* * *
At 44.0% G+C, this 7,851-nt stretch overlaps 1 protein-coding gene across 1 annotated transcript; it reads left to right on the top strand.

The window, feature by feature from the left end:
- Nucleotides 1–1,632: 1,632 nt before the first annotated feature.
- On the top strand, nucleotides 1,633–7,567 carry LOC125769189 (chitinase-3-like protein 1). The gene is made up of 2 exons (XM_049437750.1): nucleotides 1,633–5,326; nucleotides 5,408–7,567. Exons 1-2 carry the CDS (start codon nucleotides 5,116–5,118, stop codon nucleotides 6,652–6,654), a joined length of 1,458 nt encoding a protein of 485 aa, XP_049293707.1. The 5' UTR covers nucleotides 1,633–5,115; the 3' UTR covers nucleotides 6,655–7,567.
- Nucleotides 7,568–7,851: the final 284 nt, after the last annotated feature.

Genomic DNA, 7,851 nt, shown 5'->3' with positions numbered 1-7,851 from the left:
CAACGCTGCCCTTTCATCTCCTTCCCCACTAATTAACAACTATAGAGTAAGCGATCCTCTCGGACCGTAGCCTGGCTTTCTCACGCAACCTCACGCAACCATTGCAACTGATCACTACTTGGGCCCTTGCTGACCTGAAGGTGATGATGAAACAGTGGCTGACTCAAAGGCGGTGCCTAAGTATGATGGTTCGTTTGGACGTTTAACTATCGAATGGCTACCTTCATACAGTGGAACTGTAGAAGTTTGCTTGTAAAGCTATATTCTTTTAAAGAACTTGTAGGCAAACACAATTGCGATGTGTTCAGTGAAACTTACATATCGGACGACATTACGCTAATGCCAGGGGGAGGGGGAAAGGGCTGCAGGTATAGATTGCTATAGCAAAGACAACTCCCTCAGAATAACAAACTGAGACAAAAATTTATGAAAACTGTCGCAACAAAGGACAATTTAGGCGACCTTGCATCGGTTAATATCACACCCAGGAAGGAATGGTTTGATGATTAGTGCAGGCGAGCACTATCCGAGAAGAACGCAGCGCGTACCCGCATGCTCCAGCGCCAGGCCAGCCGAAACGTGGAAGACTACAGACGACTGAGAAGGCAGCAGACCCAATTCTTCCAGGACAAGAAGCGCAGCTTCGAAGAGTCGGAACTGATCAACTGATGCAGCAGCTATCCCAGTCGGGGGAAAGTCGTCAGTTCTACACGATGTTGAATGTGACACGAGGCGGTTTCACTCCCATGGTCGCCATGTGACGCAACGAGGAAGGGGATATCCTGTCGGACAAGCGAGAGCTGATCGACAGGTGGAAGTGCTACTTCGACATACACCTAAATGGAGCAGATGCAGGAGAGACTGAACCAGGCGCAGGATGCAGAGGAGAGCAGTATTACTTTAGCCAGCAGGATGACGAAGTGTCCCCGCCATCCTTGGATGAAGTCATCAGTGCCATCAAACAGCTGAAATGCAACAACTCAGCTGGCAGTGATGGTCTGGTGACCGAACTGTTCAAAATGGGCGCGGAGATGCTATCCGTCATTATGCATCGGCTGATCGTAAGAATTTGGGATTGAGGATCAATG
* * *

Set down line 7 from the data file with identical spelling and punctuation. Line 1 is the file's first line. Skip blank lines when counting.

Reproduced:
CAACGCTGCCCTTTCATCTCCTTCCCCACTAATTAACAACTATAGAGTAAGCGATCCTCTCGGACCGTAGCCTGGCTTTCTCACGCAACCTCACGCAACCATTGCAACTGATCACTACTTGGGCCCTTGCTGACCTGAAGGTGATGATGAAACAGTGGCTGACTCAAAGGCGGTGCCTAAGTATGATGGTTCGTTTGGACGTTTAACTATCGAATGGCTACCTTCATACAGTGGAACTGTAGAAGTTTGCTTGTAAAGCTATATTCTTTTAAAGAACTTGTAGGCAAACACAATTGCGATGTGTTCAGTGAAACTTACATATCGGACGACATTACGCTAATGCCAGGGGGAGGGGGAAAGGGCTGCAGGTATAGATTGCTATAGCAAAGACAACTCCCTCAGAATAACAAACTGAGACAAAAATTTATGAAAACTGTCGCAACAAAGGACAATTTAGGCGACCTTGCATCGGTTAATATCACACCCAGGAAGGAATGGTTTGATGATTAGTGCAGGCGAGCACTATCCGAGAAGAACGCAGCGCGTACCCGCATGCTCCAGCGCCAGGCCAGCCGAAACGTGGAAGACTACAGACGACTGAGAAGGCAGCAGACCCAATTCTTCCAGGACAAGAAGCGCAGCTTCGAAGAGTCGGAACTGATCAACTGATGCAGCAGCTATCCCAGTCGGGGGAAAGTCGTCAGTTCTACACGATGTTGAATGTGACACGAGGCGGTTTCACTCCCATGGTCGCCATGTGACGCAACGAGGAAGGGGATATCCTGTCGGACAAGCGAGAGCTGATCGACAGGTGGAAGTGCTACTTCGACATACACCTAAATGGAGCAGATGCAGGAGAGACTGAACCAGGCGCAGGATGCAGAGGAGAGCAGTATTACTTTAGCCAGCAGGATGACGAAGTGTCCCCGCCATCCTTGGATGAAGTCATCAGTGCCATCAAACAGCTGAAATGCAACAACTCAGCTGGCAGTGATGGTCTGGTGACCGAACTGTTCAAAATGGGCGCGGAGATGCTATCCGTCATTATGCATCGGCTGATCGTAAGAATTTGGGATTGAGGATCAATG